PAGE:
The Foreign Ministry is investigating complaints of discrimination and anti-Semitism in the Ukrainian Embassy's treatment of a Hasidic travel agency, Ma'ayanot Hahaim Tours.
The complaints were filed by MK Meir Porush (United Torah Judaism) and attorney Gadi Elbaz, who represents the local Bratslav Hasidic community. Bratslav Hasidim are the agency's major clients, since the grave of the movement's founder, Rabbi Nahman of Uman, is a major Bratslav pilgrimage site.
In their complaints, Porush and Elbaz detailed three incidents. In one, on January 22, two Ma'ayanot Hahaim employees who came to arrange visas for their customers were denied entry for about 90 minutes, and finally admitted only after the company's lawyer intervened, even though travel agency workers are normally allowed free access to file visa applications.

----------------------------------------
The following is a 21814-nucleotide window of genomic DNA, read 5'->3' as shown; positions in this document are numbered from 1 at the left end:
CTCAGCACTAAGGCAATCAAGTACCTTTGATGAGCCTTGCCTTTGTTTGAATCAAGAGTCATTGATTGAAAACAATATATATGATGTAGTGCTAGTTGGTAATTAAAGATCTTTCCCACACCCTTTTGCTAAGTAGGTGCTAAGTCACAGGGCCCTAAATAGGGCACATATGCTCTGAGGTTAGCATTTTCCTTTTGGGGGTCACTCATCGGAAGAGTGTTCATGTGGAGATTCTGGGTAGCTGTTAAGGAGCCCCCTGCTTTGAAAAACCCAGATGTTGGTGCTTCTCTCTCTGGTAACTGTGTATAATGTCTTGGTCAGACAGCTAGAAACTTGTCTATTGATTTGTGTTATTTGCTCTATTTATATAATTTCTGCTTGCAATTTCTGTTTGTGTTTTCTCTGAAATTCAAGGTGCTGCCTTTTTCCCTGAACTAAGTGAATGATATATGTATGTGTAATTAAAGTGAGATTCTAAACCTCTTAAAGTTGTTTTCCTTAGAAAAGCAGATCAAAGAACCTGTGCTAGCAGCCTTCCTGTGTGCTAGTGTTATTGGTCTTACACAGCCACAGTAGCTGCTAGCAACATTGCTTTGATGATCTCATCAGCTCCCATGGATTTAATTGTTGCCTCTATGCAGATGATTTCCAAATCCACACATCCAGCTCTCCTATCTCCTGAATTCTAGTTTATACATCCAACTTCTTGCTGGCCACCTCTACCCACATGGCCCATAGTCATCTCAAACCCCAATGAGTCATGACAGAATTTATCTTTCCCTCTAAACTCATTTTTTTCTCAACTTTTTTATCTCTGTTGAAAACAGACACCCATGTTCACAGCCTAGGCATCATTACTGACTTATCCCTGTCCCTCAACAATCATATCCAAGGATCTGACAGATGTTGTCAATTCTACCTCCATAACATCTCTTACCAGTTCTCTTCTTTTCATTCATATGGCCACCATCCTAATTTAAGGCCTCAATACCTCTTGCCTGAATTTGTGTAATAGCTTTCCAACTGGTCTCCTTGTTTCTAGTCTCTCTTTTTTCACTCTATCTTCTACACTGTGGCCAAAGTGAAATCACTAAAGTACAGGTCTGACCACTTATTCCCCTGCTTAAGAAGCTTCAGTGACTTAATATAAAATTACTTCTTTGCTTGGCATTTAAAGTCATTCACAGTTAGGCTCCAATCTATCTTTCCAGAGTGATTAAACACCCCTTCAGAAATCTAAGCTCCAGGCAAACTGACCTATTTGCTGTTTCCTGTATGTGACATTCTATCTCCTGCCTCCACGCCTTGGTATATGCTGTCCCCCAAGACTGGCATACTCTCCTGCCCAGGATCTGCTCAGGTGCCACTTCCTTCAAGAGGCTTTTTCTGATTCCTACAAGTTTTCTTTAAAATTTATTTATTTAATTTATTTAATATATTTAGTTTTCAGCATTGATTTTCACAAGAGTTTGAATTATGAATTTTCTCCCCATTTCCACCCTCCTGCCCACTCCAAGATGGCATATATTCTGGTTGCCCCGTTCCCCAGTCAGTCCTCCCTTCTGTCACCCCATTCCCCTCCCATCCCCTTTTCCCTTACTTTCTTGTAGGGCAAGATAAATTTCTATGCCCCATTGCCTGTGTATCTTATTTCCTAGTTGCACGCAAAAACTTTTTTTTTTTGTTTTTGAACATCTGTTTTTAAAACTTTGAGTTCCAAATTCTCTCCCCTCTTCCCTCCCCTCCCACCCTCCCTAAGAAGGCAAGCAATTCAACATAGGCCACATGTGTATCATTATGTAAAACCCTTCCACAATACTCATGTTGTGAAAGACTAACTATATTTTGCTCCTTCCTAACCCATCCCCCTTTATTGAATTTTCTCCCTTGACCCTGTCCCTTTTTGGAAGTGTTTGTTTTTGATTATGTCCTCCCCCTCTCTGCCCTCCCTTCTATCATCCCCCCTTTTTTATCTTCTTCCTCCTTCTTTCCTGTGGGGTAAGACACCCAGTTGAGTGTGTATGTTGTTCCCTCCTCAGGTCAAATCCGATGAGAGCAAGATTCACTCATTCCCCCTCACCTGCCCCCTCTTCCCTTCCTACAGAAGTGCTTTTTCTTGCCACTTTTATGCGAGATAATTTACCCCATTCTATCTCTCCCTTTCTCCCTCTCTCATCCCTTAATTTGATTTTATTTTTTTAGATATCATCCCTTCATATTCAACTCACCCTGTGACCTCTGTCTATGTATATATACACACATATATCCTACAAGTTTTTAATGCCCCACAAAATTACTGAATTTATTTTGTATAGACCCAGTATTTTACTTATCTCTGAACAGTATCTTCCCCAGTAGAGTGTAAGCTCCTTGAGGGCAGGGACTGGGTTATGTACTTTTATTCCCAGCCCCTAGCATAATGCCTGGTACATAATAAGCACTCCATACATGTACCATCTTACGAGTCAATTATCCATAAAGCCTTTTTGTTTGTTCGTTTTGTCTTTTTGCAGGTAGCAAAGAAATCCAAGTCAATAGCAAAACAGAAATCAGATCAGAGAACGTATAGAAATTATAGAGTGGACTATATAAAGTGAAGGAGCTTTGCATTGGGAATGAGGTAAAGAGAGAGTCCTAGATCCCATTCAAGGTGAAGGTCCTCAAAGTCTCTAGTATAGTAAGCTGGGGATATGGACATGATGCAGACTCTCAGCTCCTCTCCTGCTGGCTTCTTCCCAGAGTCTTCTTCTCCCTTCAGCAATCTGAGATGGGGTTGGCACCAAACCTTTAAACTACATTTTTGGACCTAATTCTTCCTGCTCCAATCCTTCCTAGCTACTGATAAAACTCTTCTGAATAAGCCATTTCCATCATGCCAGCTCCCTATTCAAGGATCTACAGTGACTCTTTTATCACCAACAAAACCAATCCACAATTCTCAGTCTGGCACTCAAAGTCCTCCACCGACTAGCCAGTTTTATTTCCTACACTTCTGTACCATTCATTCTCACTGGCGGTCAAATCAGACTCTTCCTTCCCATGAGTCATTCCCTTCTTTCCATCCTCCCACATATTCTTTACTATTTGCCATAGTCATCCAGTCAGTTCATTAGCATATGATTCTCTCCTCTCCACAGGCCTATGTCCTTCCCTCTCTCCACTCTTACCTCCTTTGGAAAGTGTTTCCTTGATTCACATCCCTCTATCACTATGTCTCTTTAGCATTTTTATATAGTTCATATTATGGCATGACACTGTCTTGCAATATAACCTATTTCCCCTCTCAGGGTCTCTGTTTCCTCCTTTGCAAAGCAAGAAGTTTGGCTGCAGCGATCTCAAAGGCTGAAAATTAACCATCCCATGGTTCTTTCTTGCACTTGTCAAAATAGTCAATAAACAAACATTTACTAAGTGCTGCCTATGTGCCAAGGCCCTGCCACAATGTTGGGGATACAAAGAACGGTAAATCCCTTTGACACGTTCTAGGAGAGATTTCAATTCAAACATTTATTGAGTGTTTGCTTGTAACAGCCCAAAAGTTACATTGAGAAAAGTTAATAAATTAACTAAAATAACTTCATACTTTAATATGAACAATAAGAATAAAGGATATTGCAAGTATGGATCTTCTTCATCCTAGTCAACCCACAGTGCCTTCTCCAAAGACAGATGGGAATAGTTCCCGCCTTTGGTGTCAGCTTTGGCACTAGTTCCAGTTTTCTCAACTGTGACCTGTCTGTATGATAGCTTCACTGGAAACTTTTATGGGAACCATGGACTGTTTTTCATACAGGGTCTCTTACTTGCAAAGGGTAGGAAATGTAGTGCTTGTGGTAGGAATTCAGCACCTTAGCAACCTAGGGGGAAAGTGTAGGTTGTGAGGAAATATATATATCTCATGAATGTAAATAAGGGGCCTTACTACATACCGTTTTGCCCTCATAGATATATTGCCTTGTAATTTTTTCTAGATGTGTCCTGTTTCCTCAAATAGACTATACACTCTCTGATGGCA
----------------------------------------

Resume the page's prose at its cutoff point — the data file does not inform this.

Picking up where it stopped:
'No real reason'
On January 30, agency employees were kept outside for 45 minutes, "for no real reason," and on February 1, the embassy's security officer refused to let them in at all, even though employees of other travel agencies, who were not Hasidim, were admitted.
Moreover, Porush's complaint charged, the security officer "made anti-Semitic remarks about their dress and religious affiliation," while the deputy ambassador informed them that visa applications from Ma'ayanot Hahaim would be subjected to a longer than usual approval process.
Elbaz added that the agency was later told its representatives would no longer be allowed into the consulate at all.
"The ultra-Orthodox public has the right to receive service and treatment as an equal among equals, with no hint of discrimination," Porush wrote.
The complaints complicate an already bitter dispute over the Bratslav community's request that Ukraine permit more flights from Israel. Thus far, Ukraine has refused this request.
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